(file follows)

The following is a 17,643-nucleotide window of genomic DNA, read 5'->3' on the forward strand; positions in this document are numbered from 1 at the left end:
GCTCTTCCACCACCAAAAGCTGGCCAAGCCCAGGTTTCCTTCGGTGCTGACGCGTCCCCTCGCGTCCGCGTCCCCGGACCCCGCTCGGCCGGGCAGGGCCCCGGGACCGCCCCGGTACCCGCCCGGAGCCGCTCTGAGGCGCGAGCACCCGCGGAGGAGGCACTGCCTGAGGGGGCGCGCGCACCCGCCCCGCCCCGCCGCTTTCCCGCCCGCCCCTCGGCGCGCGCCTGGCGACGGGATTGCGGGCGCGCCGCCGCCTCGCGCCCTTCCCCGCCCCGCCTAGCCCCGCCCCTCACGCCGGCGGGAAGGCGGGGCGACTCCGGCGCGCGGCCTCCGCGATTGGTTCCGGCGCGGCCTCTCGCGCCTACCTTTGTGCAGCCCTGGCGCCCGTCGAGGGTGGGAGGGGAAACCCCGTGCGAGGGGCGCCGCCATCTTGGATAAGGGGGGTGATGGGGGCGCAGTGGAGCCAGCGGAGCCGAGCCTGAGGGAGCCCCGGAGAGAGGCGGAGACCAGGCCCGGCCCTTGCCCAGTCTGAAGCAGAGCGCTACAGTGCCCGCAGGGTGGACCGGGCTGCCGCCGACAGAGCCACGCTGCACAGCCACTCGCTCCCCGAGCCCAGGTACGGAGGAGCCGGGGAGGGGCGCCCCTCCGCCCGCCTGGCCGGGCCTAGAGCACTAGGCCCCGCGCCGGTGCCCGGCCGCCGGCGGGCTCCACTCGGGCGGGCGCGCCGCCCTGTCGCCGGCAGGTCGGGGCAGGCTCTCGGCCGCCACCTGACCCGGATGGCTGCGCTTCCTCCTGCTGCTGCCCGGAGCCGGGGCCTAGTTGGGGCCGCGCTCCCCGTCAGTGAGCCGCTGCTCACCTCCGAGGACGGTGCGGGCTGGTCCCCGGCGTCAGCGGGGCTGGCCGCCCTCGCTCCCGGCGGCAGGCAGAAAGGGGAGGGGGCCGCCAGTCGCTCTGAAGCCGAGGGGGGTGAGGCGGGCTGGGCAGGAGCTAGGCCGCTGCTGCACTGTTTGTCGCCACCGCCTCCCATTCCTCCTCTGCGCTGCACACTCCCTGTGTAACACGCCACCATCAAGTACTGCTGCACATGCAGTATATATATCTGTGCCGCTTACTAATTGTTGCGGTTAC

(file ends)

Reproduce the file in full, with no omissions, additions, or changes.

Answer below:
The following is a 17,643-nucleotide window of genomic DNA, read 5'->3' on the forward strand; positions in this document are numbered from 1 at the left end:
GCTCTTCCACCACCAAAAGCTGGCCAAGCCCAGGTTTCCTTCGGTGCTGACGCGTCCCCTCGCGTCCGCGTCCCCGGACCCCGCTCGGCCGGGCAGGGCCCCGGGACCGCCCCGGTACCCGCCCGGAGCCGCTCTGAGGCGCGAGCACCCGCGGAGGAGGCACTGCCTGAGGGGGCGCGCGCACCCGCCCCGCCCCGCCGCTTTCCCGCCCGCCCCTCGGCGCGCGCCTGGCGACGGGATTGCGGGCGCGCCGCCGCCTCGCGCCCTTCCCCGCCCCGCCTAGCCCCGCCCCTCACGCCGGCGGGAAGGCGGGGCGACTCCGGCGCGCGGCCTCCGCGATTGGTTCCGGCGCGGCCTCTCGCGCCTACCTTTGTGCAGCCCTGGCGCCCGTCGAGGGTGGGAGGGGAAACCCCGTGCGAGGGGCGCCGCCATCTTGGATAAGGGGGGTGATGGGGGCGCAGTGGAGCCAGCGGAGCCGAGCCTGAGGGAGCCCCGGAGAGAGGCGGAGACCAGGCCCGGCCCTTGCCCAGTCTGAAGCAGAGCGCTACAGTGCCCGCAGGGTGGACCGGGCTGCCGCCGACAGAGCCACGCTGCACAGCCACTCGCTCCCCGAGCCCAGGTACGGAGGAGCCGGGGAGGGGCGCCCCTCCGCCCGCCTGGCCGGGCCTAGAGCACTAGGCCCCGCGCCGGTGCCCGGCCGCCGGCGGGCTCCACTCGGGCGGGCGCGCCGCCCTGTCGCCGGCAGGTCGGGGCAGGCTCTCGGCCGCCACCTGACCCGGATGGCTGCGCTTCCTCCTGCTGCTGCCCGGAGCCGGGGCCTAGTTGGGGCCGCGCTCCCCGTCAGTGAGCCGCTGCTCACCTCCGAGGACGGTGCGGGCTGGTCCCCGGCGTCAGCGGGGCTGGCCGCCCTCGCTCCCGGCGGCAGGCAGAAAGGGGAGGGGGCCGCCAGTCGCTCTGAAGCCGAGGGGGGTGAGGCGGGCTGGGCAGGAGCTAGGCCGCTGCTGCACTGTTTGTCGCCACCGCCTCCCATTCCTCCTCTGCGCTGCACACTCCCTGTGTAACACGCCACCATCAAGTACTGCTGCACATGCAGTATATATATCTGTGCCGCTTACTAATTGTTGCGGTTAC